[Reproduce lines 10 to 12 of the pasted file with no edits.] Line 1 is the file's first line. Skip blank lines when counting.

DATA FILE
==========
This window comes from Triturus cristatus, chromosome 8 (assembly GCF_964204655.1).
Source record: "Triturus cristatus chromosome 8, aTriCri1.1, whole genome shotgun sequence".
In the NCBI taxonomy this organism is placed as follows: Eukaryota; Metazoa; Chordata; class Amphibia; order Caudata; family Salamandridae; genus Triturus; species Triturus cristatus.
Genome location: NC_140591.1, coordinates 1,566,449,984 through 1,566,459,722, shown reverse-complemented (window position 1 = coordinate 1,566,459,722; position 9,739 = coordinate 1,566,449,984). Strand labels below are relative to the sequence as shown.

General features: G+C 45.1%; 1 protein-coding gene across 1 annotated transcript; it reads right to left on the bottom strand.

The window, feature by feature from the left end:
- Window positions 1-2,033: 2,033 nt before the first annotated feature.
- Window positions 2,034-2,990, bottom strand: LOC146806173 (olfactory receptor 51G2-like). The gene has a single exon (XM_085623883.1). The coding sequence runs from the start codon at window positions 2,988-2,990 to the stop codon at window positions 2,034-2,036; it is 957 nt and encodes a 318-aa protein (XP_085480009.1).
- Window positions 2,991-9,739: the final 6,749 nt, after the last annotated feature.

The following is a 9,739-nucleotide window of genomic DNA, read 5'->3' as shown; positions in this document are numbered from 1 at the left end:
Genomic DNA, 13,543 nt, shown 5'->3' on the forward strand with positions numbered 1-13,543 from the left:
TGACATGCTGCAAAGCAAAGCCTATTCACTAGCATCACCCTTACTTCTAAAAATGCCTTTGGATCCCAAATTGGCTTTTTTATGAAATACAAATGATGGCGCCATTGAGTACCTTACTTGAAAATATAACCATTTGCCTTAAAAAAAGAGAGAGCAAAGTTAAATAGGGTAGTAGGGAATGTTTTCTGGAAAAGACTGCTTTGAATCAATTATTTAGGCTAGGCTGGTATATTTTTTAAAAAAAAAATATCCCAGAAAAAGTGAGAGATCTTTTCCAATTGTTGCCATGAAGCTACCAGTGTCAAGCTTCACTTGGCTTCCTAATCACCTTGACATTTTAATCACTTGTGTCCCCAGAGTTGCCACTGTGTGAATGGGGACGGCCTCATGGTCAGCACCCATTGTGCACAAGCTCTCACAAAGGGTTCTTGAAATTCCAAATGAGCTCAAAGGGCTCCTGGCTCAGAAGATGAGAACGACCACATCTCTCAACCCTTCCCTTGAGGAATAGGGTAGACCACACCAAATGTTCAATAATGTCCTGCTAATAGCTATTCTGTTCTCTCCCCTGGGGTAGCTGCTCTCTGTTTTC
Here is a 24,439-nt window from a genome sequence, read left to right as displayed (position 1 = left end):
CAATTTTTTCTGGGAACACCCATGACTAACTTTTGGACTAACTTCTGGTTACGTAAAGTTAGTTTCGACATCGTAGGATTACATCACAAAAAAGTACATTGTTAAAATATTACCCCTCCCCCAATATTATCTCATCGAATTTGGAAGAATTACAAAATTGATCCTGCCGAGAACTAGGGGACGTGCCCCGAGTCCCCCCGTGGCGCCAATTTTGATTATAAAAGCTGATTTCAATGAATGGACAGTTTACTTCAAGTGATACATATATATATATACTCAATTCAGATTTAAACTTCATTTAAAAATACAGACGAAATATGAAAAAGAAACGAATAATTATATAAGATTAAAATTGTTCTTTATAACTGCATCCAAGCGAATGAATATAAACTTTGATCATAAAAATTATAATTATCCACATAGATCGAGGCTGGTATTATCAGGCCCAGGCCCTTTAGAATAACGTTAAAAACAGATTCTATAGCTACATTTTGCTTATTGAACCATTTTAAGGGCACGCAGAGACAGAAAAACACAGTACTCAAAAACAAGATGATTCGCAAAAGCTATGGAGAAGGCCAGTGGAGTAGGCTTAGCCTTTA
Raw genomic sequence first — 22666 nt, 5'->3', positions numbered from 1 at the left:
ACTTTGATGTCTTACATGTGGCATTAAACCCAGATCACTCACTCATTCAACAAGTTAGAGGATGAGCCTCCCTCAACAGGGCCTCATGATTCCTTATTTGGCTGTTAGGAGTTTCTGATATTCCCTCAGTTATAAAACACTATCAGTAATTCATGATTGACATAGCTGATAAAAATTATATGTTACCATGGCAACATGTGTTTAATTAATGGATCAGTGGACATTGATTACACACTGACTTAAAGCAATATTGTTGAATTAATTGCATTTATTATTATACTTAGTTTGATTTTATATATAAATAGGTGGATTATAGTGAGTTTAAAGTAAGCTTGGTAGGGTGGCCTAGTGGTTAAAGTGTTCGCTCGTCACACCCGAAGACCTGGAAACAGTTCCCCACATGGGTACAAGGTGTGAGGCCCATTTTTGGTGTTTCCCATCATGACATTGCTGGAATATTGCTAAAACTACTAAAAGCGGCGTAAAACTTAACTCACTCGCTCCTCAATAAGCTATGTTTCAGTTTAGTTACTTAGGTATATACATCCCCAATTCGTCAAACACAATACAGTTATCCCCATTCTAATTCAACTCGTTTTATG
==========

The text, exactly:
The following is a 9,739-nucleotide window of genomic DNA, read 5'->3' as shown; positions in this document are numbered from 1 at the left end:
Genomic DNA, 13,543 nt, shown 5'->3' on the forward strand with positions numbered 1-13,543 from the left:
TGACATGCTGCAAAGCAAAGCCTATTCACTAGCATCACCCTTACTTCTAAAAATGCCTTTGGATCCCAAATTGGCTTTTTTATGAAATACAAATGATGGCGCCATTGAGTACCTTACTTGAAAATATAACCATTTGCCTTAAAAAAAGAGAGAGCAAAGTTAAATAGGGTAGTAGGGAATGTTTTCTGGAAAAGACTGCTTTGAATCAATTATTTAGGCTAGGCTGGTATATTTTTTAAAAAAAAAATATCCCAGAAAAAGTGAGAGATCTTTTCCAATTGTTGCCATGAAGCTACCAGTGTCAAGCTTCACTTGGCTTCCTAATCACCTTGACATTTTAATCACTTGTGTCCCCAGAGTTGCCACTGTGTGAATGGGGACGGCCTCATGGTCAGCACCCATTGTGCACAAGCTCTCACAAAGGGTTCTTGAAATTCCAAATGAGCTCAAAGGGCTCCTGGCTCAGAAGATGAGAACGACCACATCTCTCAACCCTTCCCTTGAGGAATAGGGTAGACCACACCAAATGTTCAATAATGTCCTGCTAATAGCTATTCTGTTCTCTCCCCTGGGGTAGCTGCTCTCTGTTTTC